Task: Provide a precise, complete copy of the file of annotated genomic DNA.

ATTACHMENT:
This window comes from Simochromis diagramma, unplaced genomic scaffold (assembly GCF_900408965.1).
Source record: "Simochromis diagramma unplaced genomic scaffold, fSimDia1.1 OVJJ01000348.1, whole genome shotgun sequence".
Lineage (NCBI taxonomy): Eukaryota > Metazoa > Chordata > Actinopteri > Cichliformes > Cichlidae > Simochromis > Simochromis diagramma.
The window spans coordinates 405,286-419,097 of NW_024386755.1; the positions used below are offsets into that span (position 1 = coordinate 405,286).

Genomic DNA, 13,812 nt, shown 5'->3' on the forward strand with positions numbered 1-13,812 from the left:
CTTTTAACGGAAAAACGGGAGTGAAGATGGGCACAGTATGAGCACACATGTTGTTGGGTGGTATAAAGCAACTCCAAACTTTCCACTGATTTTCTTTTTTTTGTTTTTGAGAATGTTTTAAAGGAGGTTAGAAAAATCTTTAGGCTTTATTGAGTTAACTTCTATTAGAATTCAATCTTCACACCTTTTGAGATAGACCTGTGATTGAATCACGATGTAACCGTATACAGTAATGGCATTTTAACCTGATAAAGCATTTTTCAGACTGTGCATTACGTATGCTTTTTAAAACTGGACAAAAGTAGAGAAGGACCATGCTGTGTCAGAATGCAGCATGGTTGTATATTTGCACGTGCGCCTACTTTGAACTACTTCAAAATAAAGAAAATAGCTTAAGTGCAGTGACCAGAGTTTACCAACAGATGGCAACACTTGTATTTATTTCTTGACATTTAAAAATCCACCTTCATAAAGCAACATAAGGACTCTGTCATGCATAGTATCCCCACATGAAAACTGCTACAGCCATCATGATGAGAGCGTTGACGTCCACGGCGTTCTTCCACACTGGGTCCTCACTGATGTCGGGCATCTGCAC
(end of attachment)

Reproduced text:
This window comes from Simochromis diagramma, unplaced genomic scaffold (assembly GCF_900408965.1).
Source record: "Simochromis diagramma unplaced genomic scaffold, fSimDia1.1 OVJJ01000348.1, whole genome shotgun sequence".
Lineage (NCBI taxonomy): Eukaryota > Metazoa > Chordata > Actinopteri > Cichliformes > Cichlidae > Simochromis > Simochromis diagramma.
The window spans coordinates 405,286-419,097 of NW_024386755.1; the positions used below are offsets into that span (position 1 = coordinate 405,286).

Genomic DNA, 13,812 nt, shown 5'->3' on the forward strand with positions numbered 1-13,812 from the left:
CTTTTAACGGAAAAACGGGAGTGAAGATGGGCACAGTATGAGCACACATGTTGTTGGGTGGTATAAAGCAACTCCAAACTTTCCACTGATTTTCTTTTTTTTGTTTTTGAGAATGTTTTAAAGGAGGTTAGAAAAATCTTTAGGCTTTATTGAGTTAACTTCTATTAGAATTCAATCTTCACACCTTTTGAGATAGACCTGTGATTGAATCACGATGTAACCGTATACAGTAATGGCATTTTAACCTGATAAAGCATTTTTCAGACTGTGCATTACGTATGCTTTTTAAAACTGGACAAAAGTAGAGAAGGACCATGCTGTGTCAGAATGCAGCATGGTTGTATATTTGCACGTGCGCCTACTTTGAACTACTTCAAAATAAAGAAAATAGCTTAAGTGCAGTGACCAGAGTTTACCAACAGATGGCAACACTTGTATTTATTTCTTGACATTTAAAAATCCACCTTCATAAAGCAACATAAGGACTCTGTCATGCATAGTATCCCCACATGAAAACTGCTACAGCCATCATGATGAGAGCGTTGACGTCCACGGCGTTCTTCCACACTGGGTCCTCACTGATGTCGGGCATCTGCAC